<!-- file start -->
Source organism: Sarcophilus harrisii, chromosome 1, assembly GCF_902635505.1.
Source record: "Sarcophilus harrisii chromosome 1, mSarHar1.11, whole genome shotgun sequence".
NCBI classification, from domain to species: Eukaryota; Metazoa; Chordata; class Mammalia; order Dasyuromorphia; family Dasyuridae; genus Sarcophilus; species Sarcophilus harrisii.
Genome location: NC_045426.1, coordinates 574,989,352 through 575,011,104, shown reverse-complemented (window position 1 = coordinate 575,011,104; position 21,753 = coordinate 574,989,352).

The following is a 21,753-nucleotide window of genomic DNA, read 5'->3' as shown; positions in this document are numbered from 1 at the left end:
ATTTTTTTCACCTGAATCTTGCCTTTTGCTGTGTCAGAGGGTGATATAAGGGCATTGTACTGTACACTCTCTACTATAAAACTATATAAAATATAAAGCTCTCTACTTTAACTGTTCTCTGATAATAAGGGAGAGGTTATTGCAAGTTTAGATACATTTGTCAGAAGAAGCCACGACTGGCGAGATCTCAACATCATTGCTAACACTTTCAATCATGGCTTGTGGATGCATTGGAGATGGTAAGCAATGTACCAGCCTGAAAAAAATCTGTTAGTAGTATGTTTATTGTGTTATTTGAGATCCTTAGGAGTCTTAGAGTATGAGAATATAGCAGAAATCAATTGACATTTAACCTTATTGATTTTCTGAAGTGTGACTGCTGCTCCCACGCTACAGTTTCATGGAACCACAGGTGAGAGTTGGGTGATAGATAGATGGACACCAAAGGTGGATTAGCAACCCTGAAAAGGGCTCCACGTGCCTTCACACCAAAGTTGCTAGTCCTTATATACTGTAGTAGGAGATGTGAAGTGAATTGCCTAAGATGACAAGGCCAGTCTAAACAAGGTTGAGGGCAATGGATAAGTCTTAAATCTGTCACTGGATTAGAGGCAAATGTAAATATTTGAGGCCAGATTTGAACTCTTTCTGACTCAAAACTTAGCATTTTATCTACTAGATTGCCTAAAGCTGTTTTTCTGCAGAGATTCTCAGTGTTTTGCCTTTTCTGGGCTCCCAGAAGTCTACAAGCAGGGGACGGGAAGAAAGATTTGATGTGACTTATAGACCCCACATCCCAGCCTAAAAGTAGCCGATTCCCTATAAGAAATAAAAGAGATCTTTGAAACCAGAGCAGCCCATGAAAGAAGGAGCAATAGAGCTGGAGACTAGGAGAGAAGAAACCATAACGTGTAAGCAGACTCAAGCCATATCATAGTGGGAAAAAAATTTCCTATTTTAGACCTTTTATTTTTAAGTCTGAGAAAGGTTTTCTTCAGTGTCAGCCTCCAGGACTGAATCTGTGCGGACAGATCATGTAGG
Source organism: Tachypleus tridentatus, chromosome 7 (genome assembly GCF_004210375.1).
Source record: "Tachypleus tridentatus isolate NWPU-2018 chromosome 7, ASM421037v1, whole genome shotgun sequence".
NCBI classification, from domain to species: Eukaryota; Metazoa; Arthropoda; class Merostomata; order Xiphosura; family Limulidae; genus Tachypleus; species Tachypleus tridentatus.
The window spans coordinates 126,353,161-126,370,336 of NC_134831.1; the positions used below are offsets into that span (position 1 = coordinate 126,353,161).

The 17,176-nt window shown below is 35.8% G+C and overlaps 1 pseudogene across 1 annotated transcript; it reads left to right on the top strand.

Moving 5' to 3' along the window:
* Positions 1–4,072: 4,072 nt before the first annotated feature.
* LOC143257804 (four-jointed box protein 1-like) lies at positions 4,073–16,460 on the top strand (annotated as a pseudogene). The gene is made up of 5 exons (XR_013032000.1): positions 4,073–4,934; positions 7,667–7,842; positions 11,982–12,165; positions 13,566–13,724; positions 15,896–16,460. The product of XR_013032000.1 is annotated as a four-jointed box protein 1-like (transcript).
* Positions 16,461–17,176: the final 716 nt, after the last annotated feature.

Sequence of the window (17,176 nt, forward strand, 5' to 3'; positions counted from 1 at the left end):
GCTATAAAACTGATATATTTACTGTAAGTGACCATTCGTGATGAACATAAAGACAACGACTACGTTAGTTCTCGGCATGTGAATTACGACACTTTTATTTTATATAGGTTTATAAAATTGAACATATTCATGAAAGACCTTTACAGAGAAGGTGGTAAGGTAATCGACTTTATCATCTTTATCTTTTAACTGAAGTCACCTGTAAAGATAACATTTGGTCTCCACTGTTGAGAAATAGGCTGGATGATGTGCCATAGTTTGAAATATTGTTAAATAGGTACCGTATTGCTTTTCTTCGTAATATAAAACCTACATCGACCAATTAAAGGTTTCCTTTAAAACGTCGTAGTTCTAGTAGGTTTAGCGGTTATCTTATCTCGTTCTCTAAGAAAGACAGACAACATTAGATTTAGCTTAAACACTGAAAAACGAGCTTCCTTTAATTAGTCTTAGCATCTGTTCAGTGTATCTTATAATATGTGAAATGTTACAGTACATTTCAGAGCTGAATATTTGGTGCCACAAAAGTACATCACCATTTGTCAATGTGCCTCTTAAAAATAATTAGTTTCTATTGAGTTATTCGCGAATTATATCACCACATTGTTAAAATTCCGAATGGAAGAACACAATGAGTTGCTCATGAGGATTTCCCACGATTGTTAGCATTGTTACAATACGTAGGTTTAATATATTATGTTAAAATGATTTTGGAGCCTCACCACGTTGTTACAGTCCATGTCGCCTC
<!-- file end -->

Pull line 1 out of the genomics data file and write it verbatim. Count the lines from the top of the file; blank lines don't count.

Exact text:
Source organism: Sarcophilus harrisii, chromosome 1, assembly GCF_902635505.1.